Harvest Recipes

Creamy Baked Hibiscus Dip

Written by Cricket

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Hibiscus Dip? Ya, I know, it’s not something you’ve ever thought of. But you HAVE to try it! Imagine a hot, cheesy, garlicky, lemony dip similar to baked artichoke dip, BUT BETTER!

I’m totally taking advantage of these Hibiscus Sabdariffa leaves when I have them. We are so lucky in Arizona to have just the right climate to produce lush Roselle plants in the heat of the summer. If you haven’t already tried my Hibiscus Pesto, you may as well make it along with this dip since you are picking leaves anyway. It’s super yummy added to the top of a crostini. Get that recipe HERE.

I’m not going to go into a long explanation of what Hibiscus Sabdariffa is or how beautiful it is in your Arizona Garden, or even all the other amazing things you can do with it. Why? Because you are here for a recipe with a few photos to show you how to do it. I go crazy sometimes when I’m looking for a recipe and then have to wade through miles and miles of discussion on the various ingredients or a family history of how this recipe came to be. Sure, it looks cool to have a lot to talk about, and believe me, I love to go on and on about things. But not here. Not today. You’re lucky, LOL.

So here you go…

This is all you need to make this delish Hibiscus Dip

Hibiscus dip ingredients
Simple Ingredients

To make this easy appetizer, all you need are some simple ingredients in addition to the coarsely chopped hibiscus leaves you just picked from your garden. Mix it all together in a bowl, pop it in the oven and in 30 minutes its done. You’ll see in this photo that I have red pepper flakes. I don’t always put them into the mix because some people don’t want the spice. So leave them out and put them on at the end for color and a little spice. Offer them to poplin a dish in case they want more, however.

Hibiscus Dip Details

You can follow the recipe (below) pretty easily, but I wanted to give you a few detailed instructions to make sure you are successful here. First of all, make sure that the cream cheese is room temperature and close to the consistency of the mayonnaise so that it mixes easily. You can warm it up outside since this is summer in Arizona, or heat it in the microwave at 10 second intervals until it’s right.

For the hibiscus leaves, I like to rinse them off and then stack and roll them up to slice them and then chop.

Put all the ingredients into a mixing bowl and combine, no food processor necessary. Once it’s blended together, simply pour it into a baking dish and bake at 350 degrees for 30 minutes. Note: cover with foil or a lid for 15 minutes and then uncover for the last 15 minutes.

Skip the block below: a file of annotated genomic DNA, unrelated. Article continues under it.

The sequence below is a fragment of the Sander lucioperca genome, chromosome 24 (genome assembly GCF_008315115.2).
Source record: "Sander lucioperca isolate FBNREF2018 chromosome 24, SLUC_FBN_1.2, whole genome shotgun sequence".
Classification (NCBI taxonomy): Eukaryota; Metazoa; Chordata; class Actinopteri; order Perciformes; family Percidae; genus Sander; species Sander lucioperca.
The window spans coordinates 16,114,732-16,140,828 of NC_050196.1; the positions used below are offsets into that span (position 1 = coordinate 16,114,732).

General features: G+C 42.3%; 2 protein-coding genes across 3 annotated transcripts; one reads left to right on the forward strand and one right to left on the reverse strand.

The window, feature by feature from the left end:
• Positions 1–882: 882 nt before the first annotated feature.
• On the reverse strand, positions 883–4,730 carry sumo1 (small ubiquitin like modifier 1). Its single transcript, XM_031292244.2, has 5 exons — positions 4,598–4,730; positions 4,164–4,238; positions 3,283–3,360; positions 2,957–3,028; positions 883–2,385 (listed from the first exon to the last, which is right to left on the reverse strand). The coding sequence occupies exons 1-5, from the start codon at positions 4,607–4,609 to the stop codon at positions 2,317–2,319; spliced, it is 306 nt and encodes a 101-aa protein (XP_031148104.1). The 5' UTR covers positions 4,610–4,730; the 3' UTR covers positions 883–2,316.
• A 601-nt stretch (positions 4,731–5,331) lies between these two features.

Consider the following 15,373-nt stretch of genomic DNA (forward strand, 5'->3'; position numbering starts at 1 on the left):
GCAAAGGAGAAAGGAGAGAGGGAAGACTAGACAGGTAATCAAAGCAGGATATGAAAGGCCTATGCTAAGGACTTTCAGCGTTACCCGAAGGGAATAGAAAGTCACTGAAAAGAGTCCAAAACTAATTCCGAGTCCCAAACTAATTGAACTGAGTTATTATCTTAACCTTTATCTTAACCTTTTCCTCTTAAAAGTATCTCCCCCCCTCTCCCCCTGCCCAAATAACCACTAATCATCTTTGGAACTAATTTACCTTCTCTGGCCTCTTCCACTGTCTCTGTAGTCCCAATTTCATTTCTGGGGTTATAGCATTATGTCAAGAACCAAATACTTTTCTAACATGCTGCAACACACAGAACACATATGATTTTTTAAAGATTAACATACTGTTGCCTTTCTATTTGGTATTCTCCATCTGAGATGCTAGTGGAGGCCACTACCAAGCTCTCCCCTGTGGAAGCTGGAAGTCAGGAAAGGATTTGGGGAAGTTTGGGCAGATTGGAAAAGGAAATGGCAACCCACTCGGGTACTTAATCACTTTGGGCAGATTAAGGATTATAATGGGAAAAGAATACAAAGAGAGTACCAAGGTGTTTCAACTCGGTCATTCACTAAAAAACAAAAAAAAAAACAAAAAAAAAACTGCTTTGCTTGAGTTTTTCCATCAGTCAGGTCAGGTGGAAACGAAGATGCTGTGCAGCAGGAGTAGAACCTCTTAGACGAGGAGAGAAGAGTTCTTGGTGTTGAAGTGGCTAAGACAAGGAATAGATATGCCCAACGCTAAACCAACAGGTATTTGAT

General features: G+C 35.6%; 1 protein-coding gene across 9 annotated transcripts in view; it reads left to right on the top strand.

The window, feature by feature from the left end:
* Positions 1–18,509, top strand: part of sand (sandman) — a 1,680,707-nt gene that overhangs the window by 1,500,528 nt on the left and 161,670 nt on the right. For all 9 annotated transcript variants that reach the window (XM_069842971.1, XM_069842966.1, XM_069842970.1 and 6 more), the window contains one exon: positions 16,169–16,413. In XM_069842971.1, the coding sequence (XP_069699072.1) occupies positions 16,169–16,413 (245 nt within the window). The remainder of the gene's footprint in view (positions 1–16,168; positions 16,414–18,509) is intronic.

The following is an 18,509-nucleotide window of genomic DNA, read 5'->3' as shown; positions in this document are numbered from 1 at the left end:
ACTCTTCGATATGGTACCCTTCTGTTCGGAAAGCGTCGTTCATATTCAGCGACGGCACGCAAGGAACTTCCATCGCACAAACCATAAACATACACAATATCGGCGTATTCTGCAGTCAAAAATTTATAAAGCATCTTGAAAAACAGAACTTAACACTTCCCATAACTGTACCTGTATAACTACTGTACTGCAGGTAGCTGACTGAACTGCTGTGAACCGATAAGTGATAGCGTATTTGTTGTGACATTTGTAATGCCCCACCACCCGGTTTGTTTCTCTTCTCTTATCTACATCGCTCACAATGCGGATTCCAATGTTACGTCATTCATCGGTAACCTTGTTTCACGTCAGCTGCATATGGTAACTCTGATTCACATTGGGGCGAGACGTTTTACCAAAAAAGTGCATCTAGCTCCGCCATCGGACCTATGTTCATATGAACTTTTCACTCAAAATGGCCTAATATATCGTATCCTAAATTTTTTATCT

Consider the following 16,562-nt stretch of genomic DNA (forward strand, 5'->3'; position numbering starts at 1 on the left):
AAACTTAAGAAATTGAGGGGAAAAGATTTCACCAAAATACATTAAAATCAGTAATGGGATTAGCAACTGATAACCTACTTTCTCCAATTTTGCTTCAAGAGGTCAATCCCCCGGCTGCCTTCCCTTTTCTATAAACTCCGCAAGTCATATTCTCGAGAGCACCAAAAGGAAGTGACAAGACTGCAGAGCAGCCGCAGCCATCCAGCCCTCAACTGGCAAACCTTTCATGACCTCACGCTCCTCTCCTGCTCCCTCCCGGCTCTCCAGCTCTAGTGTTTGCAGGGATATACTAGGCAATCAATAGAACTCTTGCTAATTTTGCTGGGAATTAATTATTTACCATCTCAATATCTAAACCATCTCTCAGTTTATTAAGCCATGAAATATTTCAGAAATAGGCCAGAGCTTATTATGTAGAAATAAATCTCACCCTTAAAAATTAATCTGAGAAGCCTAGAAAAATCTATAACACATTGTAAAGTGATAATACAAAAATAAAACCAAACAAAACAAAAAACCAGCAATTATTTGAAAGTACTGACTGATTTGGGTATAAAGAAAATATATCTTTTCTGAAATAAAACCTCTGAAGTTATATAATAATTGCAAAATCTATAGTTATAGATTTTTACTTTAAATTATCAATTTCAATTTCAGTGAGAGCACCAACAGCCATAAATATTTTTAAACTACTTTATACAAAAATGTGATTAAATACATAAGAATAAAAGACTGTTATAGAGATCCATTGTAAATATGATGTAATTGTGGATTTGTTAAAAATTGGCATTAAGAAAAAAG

Serve this Local Treat and Enjoy!

creamy hibiscus dip on crostini

Enjoy on a charcuterie board or just place in a bowl with tortilla chips or self-serve crostini. I like to add Hibiscus Pesto and Sun-dried tomatoes that I dried earlier in the summer. YUM!!

I can’t wait for the Roselle pods to show up in about a month because I have some seriously deliscious recipes for those. Be on the look out.

creamy baked hibiscus dip

Creamy Baked Hibiscus Dip

A hot, cheesy dip or crostini topper made with freshly picked Hibiscus sabdariffa leaves.
Prep Time 15 minutes
Cook Time 30 minutes
Course Appetizer
Servings 6


  • 2 Handfuls Hibsicus leaves
  • 8 oz Cream Cheese Softened
  • 1 c Mayonaise
  • 1/2 c Parmesan Cheese
  • 2 cloves Garlic
  • Red Pepper Flakes Optional


  • 1. Coarsely chop stemless hibiscus leaves
    chopping hibiscus leaves
  • 2. Add all ingredients to a mixing bowl and combine
    creamy hibiscus dip mix in bowl
  • 3. Pour mixture into a baking dish, cover and bake at 350 degrees for 15 minutes, then remove cover and bake another 15 minutes.
  • 4. Serve as a dip or on top of crostini. Sprinkle pepper flakes on top if desired.
Keyword hibiscus

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About the author


Welcome to my blog! I’m Cricket (yes, my parents named me that!) and I’m a natural homesteader. Growing up in rural Idaho with a garden, a horse, and lots of canned food, I like to bring those sensibilities to my suburban home in Phoenix, Arizona. Add a little dose of cottage garden flavor and permaculture tendencies, and you’ll see why GardenVariety.Life is a reflection of everything I do.

I truly enjoy sharing the skills that promote a meaningful and practical connection to our gardens and environment. Because so many residents of the metro phoenix area are transplants, I find that the area’s unique desert climate is often misunderstood and underestimated in terms of what is possible. That’s where the fun begins. Arizona is a burgeoning permaculture haven with homesteading written all over it, and there is nothing I enjoy more than encouraging others to jump in and give it a try.